How Uganda lost the 'evil maid' to the world

A few days back, I attended the first Social Media Summit in Uganda and met lots of interesting people, but more importantly I took note of various interesting things as far as media and communication is concerned.

A few days back, I attended the first Social Media Summit in Uganda and met lots of interesting people, but more importantly I took note of various interesting things as far as media and communication is concerned.

One of the key note speakers told us how his children do not watch any TV, only YouTube.

Then a panelist, working with a TV station, predicted the death of the newspaper and even gave an approximate time when this will happen meaning this column in future may only appear online.

The summit had lots of Ugandan government officials and it was clear that there was a level of admiration people had for how officials in Rwanda have embraced social media thanks in part to how President Paul Kagame demystified it ages ago leaving them with no option but to take cue.

The Kenyans also were also recognised for not only using social media a lot but using it in a powerful manner. An example was given of a time when President Uhuru Kenyatta attended an event in Kampala and his communications team did more tweeting than their Kampala hosts. All in all the participants agreed on one thing, that social media is not the future but the present.

Before and during the event, other idle thoughts kept running through my head, like they love to, if you earn your living as a writer always looking around for the next story. In the recent past there have been two major scandals in Uganda, one involved the leaking of nude pictures of a musician and more recently a video of a maid battering a child. I will stick to the story of the maid for now.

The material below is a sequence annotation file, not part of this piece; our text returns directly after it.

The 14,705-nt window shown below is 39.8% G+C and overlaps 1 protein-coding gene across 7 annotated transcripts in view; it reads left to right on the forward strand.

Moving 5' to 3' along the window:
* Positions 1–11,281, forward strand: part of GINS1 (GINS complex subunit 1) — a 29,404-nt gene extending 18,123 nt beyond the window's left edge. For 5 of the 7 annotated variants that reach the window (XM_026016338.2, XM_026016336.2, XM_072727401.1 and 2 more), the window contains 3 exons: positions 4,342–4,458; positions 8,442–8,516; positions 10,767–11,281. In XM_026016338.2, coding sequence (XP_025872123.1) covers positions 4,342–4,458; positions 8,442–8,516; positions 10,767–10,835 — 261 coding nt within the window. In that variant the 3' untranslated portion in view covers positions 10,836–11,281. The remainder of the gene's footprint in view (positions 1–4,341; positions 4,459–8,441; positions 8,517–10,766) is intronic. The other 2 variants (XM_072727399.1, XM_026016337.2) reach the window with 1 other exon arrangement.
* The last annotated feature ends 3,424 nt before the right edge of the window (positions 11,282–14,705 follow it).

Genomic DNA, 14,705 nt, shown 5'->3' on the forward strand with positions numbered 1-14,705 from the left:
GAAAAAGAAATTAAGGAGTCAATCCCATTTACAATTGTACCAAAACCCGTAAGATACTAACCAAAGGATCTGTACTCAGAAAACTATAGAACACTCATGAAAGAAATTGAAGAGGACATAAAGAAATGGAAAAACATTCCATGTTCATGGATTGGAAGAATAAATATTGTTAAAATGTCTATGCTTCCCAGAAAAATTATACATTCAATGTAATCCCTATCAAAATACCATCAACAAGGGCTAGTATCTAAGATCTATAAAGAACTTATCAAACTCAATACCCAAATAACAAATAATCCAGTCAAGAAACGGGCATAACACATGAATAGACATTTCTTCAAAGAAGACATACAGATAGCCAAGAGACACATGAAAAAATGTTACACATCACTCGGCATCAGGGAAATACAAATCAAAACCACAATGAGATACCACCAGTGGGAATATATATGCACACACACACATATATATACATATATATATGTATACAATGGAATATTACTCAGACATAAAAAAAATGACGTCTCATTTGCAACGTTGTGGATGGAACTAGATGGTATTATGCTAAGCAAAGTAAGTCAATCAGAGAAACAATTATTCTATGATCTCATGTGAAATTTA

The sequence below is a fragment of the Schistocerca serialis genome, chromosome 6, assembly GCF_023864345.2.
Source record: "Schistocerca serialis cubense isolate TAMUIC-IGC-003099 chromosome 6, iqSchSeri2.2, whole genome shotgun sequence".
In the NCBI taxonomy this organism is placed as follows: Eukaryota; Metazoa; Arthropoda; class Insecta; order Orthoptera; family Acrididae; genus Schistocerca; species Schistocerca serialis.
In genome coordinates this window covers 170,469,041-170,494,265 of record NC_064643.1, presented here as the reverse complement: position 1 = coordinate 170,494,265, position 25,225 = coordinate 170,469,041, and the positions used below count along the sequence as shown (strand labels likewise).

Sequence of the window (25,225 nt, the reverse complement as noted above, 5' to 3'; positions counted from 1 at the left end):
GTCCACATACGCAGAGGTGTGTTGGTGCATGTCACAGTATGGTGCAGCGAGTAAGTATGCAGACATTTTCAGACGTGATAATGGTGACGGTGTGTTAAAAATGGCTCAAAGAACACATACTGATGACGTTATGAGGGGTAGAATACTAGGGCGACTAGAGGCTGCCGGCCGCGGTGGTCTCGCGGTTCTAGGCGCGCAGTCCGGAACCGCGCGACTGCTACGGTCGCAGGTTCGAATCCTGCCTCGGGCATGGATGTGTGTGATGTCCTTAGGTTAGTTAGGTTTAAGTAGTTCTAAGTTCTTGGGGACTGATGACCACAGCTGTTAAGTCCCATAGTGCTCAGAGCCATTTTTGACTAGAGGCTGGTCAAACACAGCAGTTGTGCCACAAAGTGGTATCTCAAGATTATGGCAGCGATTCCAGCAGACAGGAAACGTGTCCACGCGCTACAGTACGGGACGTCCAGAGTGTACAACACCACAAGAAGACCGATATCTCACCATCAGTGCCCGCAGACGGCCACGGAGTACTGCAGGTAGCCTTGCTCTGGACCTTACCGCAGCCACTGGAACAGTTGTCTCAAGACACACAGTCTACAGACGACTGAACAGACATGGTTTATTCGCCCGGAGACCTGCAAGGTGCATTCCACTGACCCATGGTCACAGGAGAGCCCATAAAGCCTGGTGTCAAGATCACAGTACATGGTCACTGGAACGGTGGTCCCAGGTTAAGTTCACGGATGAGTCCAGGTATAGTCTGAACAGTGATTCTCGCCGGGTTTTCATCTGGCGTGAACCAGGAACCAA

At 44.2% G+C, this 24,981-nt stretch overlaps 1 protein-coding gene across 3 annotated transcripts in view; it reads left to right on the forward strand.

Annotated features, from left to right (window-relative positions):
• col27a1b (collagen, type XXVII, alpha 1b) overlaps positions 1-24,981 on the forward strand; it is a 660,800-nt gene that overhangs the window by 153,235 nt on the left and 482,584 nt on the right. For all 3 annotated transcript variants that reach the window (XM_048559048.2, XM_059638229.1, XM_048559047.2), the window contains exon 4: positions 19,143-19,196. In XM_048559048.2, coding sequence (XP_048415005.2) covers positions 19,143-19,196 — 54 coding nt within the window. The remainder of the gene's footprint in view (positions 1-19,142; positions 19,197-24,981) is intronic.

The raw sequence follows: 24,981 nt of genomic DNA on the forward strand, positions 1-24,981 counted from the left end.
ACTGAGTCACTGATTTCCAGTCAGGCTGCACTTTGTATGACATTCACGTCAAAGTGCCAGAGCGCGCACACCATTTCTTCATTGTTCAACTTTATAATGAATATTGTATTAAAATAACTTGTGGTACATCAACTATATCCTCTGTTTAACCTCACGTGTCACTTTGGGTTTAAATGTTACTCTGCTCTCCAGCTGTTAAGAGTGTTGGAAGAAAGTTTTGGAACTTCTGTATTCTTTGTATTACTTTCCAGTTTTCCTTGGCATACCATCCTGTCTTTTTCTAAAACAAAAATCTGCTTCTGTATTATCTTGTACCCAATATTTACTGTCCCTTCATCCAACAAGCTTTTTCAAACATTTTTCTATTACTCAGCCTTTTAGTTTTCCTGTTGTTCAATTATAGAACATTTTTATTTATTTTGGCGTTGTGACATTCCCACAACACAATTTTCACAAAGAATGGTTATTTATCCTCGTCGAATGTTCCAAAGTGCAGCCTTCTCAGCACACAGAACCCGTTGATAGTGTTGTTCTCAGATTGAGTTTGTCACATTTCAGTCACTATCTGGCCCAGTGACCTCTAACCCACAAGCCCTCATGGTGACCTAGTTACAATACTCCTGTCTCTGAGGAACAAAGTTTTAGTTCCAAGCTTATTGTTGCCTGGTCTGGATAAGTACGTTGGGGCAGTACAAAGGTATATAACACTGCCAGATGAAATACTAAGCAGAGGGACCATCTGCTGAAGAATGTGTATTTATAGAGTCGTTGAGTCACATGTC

When the video was posted online, it was not just the talk of the town, but the talk of the region.

The story was featured on Kenyan media and it was a big discussion on Rwanda TV’s new breakfast show, Rise and Shine Rwanda. I have written several times that East African media houses should take more interest in stories happening in other EAC members. For the story of the maid, no reminders were needed.

On social media it was the trending topic even though Ugandans had not been quick to find a hash tag to aggregate all the voices on the issue. Some made fun of the situation; others expressed disgust while others sought to know if the child had died or whether the maid had been locked up.

Various government officials also suddenly discovered their concern on the matter with ministers visiting and making statements. The police boss in Uganda even invited the family of the baby to his offices and promised that police would be following up the case.

What I found more interesting as a media practitioner is how newspapers in the UK, US,

Australia and even South Africa also picked the story and run away with it. Many of them in their usual stereotypical understanding of Africa as ‘a country’ were no longer referring to the maid as Ugandan.

She was now the African maid from hell. It is at that point that a story made in Uganda, bred on social media was now no longer Ugandan enough. It had to be presented as African for it to be digested by those who think Africa is a country. In other words we had moved from trying to deal with the cruelty of maids in Uganda to evil maids in Africa.

This was a case where Africa told its story but lost it in translation. We have seen the same about Ebola in about three West African countries being sold as Ebola in Africa. Media in East Africa has to work hard to fight these generalisations even during bad times.

That cruel maid should remain Ugandan at all costs. If we can own the bad news successfully then we shall also own the good news. I loved what President Museveni said about Uganda being a better tourist destination than Spain. It is much better publicity that the infamous Spain is not Uganda remark two years ago.

As we wait for the case of the maid to go through the courts, a healthy discussion on domestic helpers should take place on various platforms and hopefully result in better policies in future.

The growth of capitalism has killed the extended family and so children are no longer raised by relatives, but by strangers, some of whom are kids themselves. Let us discuss that some more.